Power Consumption Measurement
The first step toward optimization is to measure power consumption of an application. We can use direct and indirect methods to measure the energy that an application consumes.
Direct method: Ina direct method, a relevant use case is run on the device, and using a high sampling frequency logging power-meter, an amp-meter or a volt-meter the drawn power from battery is logged. These logs are analyzed later to determine how much power was consumed to complete the use case. Figure 1 shows how a mobile device is connected for direct power measurement.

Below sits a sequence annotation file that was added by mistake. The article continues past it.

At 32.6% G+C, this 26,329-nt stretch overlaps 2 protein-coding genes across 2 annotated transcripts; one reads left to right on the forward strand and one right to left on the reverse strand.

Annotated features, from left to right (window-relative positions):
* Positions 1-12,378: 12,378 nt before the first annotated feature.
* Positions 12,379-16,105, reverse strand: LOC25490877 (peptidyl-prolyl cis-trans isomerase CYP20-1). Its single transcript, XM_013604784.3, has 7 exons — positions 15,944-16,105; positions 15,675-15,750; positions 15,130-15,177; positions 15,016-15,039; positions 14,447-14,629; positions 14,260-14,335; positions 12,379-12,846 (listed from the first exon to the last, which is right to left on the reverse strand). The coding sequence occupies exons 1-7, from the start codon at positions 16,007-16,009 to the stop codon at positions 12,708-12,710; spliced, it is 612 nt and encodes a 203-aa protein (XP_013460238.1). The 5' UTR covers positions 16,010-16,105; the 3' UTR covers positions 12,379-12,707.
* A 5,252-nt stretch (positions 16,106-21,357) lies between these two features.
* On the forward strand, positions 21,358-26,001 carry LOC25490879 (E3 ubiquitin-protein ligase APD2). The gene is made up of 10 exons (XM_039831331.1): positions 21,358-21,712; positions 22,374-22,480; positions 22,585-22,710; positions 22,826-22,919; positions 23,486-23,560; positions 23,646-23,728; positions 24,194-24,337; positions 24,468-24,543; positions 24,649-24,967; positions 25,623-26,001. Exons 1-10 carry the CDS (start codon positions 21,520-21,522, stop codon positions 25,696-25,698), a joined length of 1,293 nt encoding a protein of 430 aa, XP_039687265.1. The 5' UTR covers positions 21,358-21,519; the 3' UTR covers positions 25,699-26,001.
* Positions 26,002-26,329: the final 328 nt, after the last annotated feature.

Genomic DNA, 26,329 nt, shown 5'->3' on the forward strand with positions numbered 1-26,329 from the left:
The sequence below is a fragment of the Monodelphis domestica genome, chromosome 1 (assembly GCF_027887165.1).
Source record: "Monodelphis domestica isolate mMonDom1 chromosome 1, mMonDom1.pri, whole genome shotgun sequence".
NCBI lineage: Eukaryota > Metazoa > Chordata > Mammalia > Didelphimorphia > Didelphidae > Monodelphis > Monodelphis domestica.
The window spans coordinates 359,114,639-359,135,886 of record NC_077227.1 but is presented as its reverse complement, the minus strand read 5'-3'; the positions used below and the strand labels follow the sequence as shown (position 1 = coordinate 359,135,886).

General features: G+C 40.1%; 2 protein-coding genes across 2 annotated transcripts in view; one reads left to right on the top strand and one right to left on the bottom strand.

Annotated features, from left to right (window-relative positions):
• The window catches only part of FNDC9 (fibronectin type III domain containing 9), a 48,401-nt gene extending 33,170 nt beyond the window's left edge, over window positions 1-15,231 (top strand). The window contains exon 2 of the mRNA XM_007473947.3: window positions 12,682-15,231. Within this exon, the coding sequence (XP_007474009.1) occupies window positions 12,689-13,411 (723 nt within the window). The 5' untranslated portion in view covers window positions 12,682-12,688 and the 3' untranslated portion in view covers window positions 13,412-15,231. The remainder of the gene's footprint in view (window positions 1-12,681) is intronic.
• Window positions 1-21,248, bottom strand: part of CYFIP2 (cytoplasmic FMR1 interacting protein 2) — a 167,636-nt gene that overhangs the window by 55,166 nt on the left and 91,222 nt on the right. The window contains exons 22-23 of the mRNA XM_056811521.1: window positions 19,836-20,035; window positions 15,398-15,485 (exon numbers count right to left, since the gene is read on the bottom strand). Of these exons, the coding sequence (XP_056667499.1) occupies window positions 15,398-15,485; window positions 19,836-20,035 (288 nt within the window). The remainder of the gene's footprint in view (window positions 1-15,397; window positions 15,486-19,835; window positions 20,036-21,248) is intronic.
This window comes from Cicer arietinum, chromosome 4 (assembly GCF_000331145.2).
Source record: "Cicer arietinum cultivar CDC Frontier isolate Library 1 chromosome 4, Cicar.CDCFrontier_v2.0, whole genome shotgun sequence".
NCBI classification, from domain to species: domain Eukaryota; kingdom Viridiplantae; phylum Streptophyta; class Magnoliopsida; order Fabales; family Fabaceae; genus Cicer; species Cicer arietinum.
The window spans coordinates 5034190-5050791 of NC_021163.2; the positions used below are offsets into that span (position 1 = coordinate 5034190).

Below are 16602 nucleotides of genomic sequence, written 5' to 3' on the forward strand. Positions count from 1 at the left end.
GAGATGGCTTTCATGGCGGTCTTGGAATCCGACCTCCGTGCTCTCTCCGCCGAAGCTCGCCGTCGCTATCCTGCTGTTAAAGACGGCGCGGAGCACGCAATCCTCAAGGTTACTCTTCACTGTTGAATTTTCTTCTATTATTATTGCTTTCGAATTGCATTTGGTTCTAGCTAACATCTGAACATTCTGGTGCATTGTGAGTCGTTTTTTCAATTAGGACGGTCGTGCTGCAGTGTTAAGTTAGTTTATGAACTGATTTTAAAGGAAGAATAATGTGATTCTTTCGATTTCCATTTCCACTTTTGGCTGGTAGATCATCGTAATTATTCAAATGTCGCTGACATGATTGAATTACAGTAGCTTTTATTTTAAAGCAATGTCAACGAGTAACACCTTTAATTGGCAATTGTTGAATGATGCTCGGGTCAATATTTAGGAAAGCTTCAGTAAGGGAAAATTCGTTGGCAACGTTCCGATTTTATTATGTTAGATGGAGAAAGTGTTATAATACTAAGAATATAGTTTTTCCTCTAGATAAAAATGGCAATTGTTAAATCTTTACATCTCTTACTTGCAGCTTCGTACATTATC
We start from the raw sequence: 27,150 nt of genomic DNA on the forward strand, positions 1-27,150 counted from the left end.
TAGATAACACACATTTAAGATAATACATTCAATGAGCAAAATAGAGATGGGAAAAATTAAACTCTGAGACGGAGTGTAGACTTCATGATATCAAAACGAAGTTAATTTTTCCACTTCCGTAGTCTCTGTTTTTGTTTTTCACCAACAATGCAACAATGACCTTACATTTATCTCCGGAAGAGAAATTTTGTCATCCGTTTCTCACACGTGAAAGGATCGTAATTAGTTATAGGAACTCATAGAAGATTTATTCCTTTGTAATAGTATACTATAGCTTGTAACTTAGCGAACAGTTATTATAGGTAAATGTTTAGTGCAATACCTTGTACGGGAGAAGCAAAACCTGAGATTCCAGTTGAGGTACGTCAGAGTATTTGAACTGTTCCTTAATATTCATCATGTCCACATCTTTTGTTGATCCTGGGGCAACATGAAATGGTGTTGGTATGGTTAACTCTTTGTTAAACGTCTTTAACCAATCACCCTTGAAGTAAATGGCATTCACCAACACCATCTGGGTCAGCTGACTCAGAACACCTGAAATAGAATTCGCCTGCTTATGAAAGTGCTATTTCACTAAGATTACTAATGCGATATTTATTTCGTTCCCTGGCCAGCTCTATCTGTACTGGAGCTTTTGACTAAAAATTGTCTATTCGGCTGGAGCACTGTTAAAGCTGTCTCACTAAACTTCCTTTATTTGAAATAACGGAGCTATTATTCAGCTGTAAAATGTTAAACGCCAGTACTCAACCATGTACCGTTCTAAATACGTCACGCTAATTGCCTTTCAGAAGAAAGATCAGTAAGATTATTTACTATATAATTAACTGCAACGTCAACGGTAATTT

Indirect model based method: In an indirect or predictive mode based method, first we develop a power consumption model of the device based on its power consuming components. In atypical mobile device, these components include the CPU, the screen and screen illuminator, memory and flash, Wi-Fi, Bluetooth and cellular radios, GPS receiver, and available sensors on the device such as accelerometer and gyroscope as they are shown in Figure 2.
The total power that is consumed by a device (Pt) is the sum of the power consumed by the main components, plus a constant k. For the component i (for example the screen brightness) the drawn power can be modeled as the product of an associated system variable Ci, and the component’s coefficient Bi for the time that the component is active, which is the test duration. This forms a regression estimation model that can be trained using training data observed from a direct method measurement for all components of interest.